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Storrs v. Northern Pacific Ry. Co.

Supreme Court of New York, Appellate Division

December 29, 1911

GEORGE STORRS and Others, Respondents,
v.
NORTHERN PACIFIC RAILWAY COMPANY, Appellant.

Page 404

APPEAL by the defendant, the Northern Pacific Railway Company, from a judgment of the Supreme Court in favor of the plaintiffs, entered in the office of the clerk of the county of Clinton on the 15th day of April, 1910, upon the verdict of a jury for $9,500, and also from an order entered in said clerk's office denying the defendant's motion for a new trial, and from a second order granting plaintiffs an extra allowance of costs.

This case was transferred to the Fourth Department from the Third Department.

COUNSEL

Lewis E. Carr, for the appellant.

Thomas F. Conway, Thomas B. Cotter and Frank E. Smith, for the respondents.

WILLIAMS, J.:

The judgment and order should be reversed and a new trial granted, with costs to appellant to abide event, unless the plaintiffs stipulate to reduce the verdict to the sum of $5,000 as of the date of the rendition thereof, in which event the

Page 405

judgment should be modified accordingly, and as modified, affirmed, without costs, and the order granting an extra allowance of costs should be reversed, without costs and amount thereof stricken from the judgment.

The action was for negligently causing a death, and was brought by the heirs of the deceased. The accident occurred between two and three o'clock in the morning of January 2, 1907, at Cold Spur station, in the State of Montana. The deceased was a freight conductor. On the night in question he had charge of an extra freight train going east. It was stopped at Cold Spur, a signal station, because the block signal was against it; the block to the east was not clear. The road was a single-track one, and the train stood on the main track between the two switches, at the ends of the siding. The next signal station east was Livingston. The next one to the west was Hoppers, four and a half miles from Cold Spur, and there was a two per cent down grade from Hoppers to Cold Spur. The extra freight was made up of thirteen cars, a dead engine, its own engine and a caboose. In the caboose, as the train stood at Cold Spur, were the conductor, a brakeman and the engineer and fireman of the dead engine. Two other engines had been pushing trains up the grade beyond Hoppers and were coupled together, and started down towards Cold Spur. When they passed Hoppers the signal there, by mistake, showed a clear block to Cold Spur. After the engines passed by, the operator at Hoppers, having discovered the mistake, notified the operator at Cold Spur that they were in the block, on their way down towards Cold Spur. The caboose was 600 to 700 feet inside that block. The operator at Cold Spur was unable to clear the block east of Cold Spur, so the extra freight could proceed on its way, and did not succeed until just before the accident occurred, and too late for the train to get out of the block. Upon getting the notice from the operator at Hoppers, the operator at Cold Spur at once went to the caboose and notified the men therein that the light engines were coming. The brakeman took a white light and a fusee and went back a few car lengths. The conductor told him not to flag the engines but to light a fusee and throw it out of the caboose, and that would be sufficient. There were six or seven minutes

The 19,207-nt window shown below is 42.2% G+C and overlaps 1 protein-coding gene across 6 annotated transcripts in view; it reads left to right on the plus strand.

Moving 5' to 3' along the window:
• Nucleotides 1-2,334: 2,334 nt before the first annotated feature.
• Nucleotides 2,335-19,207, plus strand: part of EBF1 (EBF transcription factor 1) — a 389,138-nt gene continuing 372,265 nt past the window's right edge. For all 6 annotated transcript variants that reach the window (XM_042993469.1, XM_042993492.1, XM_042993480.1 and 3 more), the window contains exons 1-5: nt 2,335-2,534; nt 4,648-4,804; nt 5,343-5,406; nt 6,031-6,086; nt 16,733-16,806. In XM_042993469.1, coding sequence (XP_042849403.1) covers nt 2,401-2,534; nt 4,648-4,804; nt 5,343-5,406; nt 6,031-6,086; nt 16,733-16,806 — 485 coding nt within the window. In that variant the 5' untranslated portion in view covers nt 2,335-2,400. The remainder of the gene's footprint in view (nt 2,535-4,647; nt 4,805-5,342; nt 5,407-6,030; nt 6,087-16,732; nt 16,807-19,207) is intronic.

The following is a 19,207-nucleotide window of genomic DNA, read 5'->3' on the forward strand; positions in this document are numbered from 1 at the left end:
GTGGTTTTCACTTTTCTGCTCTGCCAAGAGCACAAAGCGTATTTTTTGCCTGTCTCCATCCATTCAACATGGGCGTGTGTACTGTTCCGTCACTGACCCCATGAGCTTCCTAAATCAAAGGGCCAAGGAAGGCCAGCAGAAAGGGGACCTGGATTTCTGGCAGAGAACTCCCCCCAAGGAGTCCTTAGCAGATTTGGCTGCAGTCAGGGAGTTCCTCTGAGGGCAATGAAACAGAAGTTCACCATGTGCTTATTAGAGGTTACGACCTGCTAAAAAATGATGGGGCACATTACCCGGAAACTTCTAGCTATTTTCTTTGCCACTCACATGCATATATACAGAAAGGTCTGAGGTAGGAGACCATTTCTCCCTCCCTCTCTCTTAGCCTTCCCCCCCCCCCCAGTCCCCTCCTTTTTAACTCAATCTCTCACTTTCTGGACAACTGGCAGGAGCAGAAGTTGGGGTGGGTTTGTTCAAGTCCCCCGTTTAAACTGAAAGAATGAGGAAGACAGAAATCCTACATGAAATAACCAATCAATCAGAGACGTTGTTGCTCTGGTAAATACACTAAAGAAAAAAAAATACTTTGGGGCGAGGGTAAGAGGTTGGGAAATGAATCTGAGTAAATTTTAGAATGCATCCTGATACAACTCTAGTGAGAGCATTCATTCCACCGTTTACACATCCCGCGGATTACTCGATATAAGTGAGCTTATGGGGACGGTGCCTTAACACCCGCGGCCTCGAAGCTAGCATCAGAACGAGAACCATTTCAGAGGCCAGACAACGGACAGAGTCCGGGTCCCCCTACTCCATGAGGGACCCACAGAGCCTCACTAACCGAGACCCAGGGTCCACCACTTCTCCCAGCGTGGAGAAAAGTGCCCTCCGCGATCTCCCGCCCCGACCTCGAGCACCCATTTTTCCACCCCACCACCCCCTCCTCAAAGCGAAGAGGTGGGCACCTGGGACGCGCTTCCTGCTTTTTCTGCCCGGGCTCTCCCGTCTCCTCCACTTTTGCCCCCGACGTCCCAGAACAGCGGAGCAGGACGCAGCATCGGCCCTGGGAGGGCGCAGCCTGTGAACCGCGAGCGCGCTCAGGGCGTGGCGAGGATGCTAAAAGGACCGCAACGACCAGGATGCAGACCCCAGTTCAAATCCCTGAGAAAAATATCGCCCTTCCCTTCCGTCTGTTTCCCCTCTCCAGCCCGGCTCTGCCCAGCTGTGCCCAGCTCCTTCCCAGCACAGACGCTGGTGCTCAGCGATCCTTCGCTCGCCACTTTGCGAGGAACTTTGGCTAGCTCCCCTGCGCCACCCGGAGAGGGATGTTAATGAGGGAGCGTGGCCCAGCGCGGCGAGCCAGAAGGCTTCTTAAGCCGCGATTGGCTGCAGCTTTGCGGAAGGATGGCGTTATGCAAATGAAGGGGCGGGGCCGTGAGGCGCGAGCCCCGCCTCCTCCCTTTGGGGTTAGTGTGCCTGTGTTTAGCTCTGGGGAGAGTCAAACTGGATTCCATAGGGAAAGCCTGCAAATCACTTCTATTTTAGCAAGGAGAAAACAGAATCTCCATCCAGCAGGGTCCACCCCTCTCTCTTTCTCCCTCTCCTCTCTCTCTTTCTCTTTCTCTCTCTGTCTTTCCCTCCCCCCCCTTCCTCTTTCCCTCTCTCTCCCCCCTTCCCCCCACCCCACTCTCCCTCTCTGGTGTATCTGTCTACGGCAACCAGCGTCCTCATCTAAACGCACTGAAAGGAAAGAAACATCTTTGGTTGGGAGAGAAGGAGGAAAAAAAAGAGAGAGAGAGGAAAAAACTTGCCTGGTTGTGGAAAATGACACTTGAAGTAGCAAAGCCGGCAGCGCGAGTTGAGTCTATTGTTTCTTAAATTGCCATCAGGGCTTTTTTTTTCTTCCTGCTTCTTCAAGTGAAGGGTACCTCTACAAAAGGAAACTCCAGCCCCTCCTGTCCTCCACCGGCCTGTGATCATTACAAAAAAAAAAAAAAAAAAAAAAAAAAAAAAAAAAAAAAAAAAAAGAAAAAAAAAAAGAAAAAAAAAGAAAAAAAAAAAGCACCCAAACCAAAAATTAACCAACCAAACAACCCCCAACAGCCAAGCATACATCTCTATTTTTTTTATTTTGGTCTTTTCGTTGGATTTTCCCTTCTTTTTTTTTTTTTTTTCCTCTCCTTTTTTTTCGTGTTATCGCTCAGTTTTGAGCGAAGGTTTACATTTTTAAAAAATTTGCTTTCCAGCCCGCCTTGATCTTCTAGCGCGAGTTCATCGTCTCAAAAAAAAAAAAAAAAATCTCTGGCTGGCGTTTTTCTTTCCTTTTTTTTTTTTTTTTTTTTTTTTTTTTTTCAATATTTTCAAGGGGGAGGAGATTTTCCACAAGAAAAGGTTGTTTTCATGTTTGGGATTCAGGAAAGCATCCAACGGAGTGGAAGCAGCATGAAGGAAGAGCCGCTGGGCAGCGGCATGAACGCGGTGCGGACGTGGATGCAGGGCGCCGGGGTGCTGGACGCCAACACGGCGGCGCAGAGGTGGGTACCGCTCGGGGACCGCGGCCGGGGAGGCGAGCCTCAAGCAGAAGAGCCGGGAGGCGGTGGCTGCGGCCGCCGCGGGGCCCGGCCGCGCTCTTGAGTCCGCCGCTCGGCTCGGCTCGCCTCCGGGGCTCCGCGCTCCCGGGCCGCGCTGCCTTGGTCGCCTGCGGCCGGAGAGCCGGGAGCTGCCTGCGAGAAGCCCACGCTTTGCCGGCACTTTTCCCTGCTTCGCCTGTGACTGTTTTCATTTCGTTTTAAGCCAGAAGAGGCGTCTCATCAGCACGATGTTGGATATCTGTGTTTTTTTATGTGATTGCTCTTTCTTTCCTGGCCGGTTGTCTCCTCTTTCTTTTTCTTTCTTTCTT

Page 406

before the accident and time enough for the brakeman to have gone back fifteen or twenty car lengths if he had hurried. The engines were running fifteen miles an hour, and when they saw the lights of the caboose and the fusee they tried to stop but could not because running so fast, and by reason of the brake on one of the engines being out of order. They struck the caboose and wrecked it, with five or six cars, and the conductor was killed.

The accident having occurred in Montana, the law of that State governed as to the liability of the defendant. ( McDonald v. Mallory, 77 N.Y. 546, 550, 551; Wooden v. W. N.Y. & P. R. R. Co., 126 id. 10, 14, 15.)

The statute law of a foreign State is a fact to be proved, like other facts going to make out a cause of action. (Pratt v. Roman Catholic Orphan Asylum,20 A.D. 352-354; affd., sub nom. Conklin ...


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